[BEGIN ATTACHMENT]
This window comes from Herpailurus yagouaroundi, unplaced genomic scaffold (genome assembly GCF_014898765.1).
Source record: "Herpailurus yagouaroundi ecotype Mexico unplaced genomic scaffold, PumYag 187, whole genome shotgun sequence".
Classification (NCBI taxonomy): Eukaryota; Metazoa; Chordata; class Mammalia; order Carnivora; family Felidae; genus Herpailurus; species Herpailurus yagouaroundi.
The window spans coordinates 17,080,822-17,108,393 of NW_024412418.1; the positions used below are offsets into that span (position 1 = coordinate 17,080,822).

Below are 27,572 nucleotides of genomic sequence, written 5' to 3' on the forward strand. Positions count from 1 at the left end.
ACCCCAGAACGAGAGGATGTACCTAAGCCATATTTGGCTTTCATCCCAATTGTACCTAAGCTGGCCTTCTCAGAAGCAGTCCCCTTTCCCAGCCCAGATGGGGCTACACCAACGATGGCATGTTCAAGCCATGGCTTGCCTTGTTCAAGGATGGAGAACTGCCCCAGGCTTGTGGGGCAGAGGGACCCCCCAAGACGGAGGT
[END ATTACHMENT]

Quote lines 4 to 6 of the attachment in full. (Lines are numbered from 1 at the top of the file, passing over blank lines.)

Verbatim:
The window spans coordinates 17,080,822-17,108,393 of NW_024412418.1; the positions used below are offsets into that span (position 1 = coordinate 17,080,822).

Below are 27,572 nucleotides of genomic sequence, written 5' to 3' on the forward strand. Positions count from 1 at the left end.
ACCCCAGAACGAGAGGATGTACCTAAGCCATATTTGGCTTTCATCCCAATTGTACCTAAGCTGGCCTTCTCAGAAGCAGTCCCCTTTCCCAGCCCAGATGGGGCTACACCAACGATGGCATGTTCAAGCCATGGCTTGCCTTGTTCAAGGATGGAGAACTGCCCCAGGCTTGTGGGGCAGAGGGACCCCCCAAGACGGAGGT